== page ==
Photographed by Richard Fegley.
Kona was born and raised in Honolulu but has been living in North Carolina for the past year while she attends college. … By the time she turned 16, she had followed her younger brother, La’au, into the surf and soon was challenging ten-foot waves (well, one anyway – and that was enough). “I was always the only girl out there surfing, besides my friend Kili,” she says.
(“Aloha, Kona.” Rowe, Chip. Playboy, February 1996.)
Ms. Carmack used the same trick in college that I did: sitting up front so you can’t fool around. If I wasn’t in the very front row, I started feeling like I could tune out or even skip class, so when I got serious about school, I was front and center in every course. If I hadn’t done that, lord knows how long it would’ve taken me to finish college!
Regardless of the subject, Kona sits in the front row so she doesn’t miss anything. “It’s kind of nerdy, but it works,” says Miss February, a marketing major with a 3.4 GPA. “I also raise my hand a lot. If I don’t understand something, I’m not just going to sit there.”(Ibid.)
One of the most liberating moments of her first year came during English 101, when she wrote a term paper blasting antiporn crusader Catharine MacKinnon. “She argues that Playboy is pornography,” says Kona. “I don’t happen to agree.” She got an A.
Kona excels in the classroom, but she’s no egghead. (Ibid.)
Nick and Victor are great names, but Fletcher and Tristan, erm, not to step on any toes but … not so much.
My daughter’s father’s sister named one of her two sons Tristan. He is an adorable and bright little boy but, out of all the boy names in the world, I’m not sure it’s the first one with which I would’ve gone. I think my husband once told me his mom wanted to name him Tristan but my father-in-law put his foot down. Isn’t that how the story went, husbandoh? Pretty sure it was “Tristan” or “Dorian” or some shit, you know, something real get-your-ass-kicked-in-school faggoty.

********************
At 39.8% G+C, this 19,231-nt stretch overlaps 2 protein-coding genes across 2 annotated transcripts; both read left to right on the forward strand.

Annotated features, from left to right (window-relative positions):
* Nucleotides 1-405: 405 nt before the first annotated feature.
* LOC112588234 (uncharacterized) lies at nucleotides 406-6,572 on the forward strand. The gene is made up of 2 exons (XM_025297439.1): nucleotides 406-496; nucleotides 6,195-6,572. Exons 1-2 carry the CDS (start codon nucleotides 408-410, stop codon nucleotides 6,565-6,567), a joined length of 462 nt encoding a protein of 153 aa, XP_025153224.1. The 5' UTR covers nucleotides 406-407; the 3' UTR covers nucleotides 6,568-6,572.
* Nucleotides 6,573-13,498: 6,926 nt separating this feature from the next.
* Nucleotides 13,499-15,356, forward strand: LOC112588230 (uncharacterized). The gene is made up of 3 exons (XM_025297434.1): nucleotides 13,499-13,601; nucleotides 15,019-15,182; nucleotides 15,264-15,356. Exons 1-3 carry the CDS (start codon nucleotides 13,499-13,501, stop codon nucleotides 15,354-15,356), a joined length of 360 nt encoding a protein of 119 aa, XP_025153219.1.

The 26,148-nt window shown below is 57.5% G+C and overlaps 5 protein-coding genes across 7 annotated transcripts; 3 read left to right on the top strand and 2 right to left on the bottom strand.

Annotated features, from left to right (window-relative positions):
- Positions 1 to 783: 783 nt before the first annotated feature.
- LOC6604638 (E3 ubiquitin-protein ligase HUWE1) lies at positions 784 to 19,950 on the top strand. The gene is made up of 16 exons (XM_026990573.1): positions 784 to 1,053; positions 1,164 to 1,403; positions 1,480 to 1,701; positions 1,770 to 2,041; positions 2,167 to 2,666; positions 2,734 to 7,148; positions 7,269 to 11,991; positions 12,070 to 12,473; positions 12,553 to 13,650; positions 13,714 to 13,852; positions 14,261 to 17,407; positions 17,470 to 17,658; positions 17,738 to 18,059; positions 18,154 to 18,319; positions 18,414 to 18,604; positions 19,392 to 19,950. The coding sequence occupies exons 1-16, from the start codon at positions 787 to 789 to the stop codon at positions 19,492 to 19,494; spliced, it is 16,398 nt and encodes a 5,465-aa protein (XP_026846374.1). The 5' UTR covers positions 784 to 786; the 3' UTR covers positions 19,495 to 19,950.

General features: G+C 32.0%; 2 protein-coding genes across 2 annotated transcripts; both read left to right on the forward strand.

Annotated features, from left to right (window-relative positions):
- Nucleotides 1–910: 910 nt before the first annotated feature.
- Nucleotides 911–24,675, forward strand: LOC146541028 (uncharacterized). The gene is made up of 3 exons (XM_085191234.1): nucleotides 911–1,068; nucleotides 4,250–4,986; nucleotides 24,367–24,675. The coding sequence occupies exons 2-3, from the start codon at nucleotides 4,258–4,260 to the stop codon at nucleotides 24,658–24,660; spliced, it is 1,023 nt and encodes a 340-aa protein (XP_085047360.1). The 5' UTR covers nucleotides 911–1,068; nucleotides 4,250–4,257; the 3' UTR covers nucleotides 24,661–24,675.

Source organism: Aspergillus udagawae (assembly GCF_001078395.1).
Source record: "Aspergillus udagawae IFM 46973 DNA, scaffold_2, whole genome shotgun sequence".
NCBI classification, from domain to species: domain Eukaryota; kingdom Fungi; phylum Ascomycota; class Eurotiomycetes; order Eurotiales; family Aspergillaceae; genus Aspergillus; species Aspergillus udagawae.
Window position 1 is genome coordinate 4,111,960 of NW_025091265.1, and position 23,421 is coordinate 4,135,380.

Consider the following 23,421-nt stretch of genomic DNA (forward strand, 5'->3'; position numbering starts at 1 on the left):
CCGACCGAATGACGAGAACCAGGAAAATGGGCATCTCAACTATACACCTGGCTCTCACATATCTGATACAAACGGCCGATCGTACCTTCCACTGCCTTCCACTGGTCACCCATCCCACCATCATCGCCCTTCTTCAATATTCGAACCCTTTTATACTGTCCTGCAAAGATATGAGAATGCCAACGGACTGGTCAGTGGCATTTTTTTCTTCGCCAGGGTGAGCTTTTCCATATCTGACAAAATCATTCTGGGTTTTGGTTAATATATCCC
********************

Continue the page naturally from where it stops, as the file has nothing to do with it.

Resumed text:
I like how I make guilty amends for possibly insulting dudes named Fletch and Tristan, but cheerily slander homosexuals. I guess it’s because I know that I’m not a bigot. But all apologies just the same to anyone with no sense of humor and anyone who has somehow missed the fact that I rather obviously trend toward batting both left and right and therefore ought be excused from call-outs for gay slurs with the same impunity that permits black people to call each other you-know-what. (Boy, that didn’t even come out very sincere, did it? Jonohs once told me I apologize too much, but it seems when the chips are down and I have to mean it, I’m not much good at mea culpas. Sorry again.)
In a business in which it’s easy to put on an act, Carmack doesn’t have one, leaving her vulnerable and exposed, especially to the question that has to be asked: “So, what about the Playboy thing?”
“Oh you!” she squeals, “The very first question!”
Carmack has no regrets about posing for the magazine’s February 1996 centerfold.
“It got me into the entertainment world and taught me so many lessons. I learned how to survive, how to be tough, how to be professional. I would not be the person I am today without having had that opportunity.”
This picture came from a different Playboy photoshoot and was shot by Chris Peter Paul. Kona was Miss March 1998 in Playboy Germany and 1997’s Playmate of the Year in Japan, so I’m guessing it’s from one of those, or possibly the Year In Review. I included it here because it is cute.
Yet she wishes people would get over it.
“When people meet me, they always say, ‘You’re so nice. You’re not at all like what I imagined.’ So I’m like, ‘Oh, thank you!,’ ” she says, with a huge, grateful grin and her arm extended in a pretend handshake.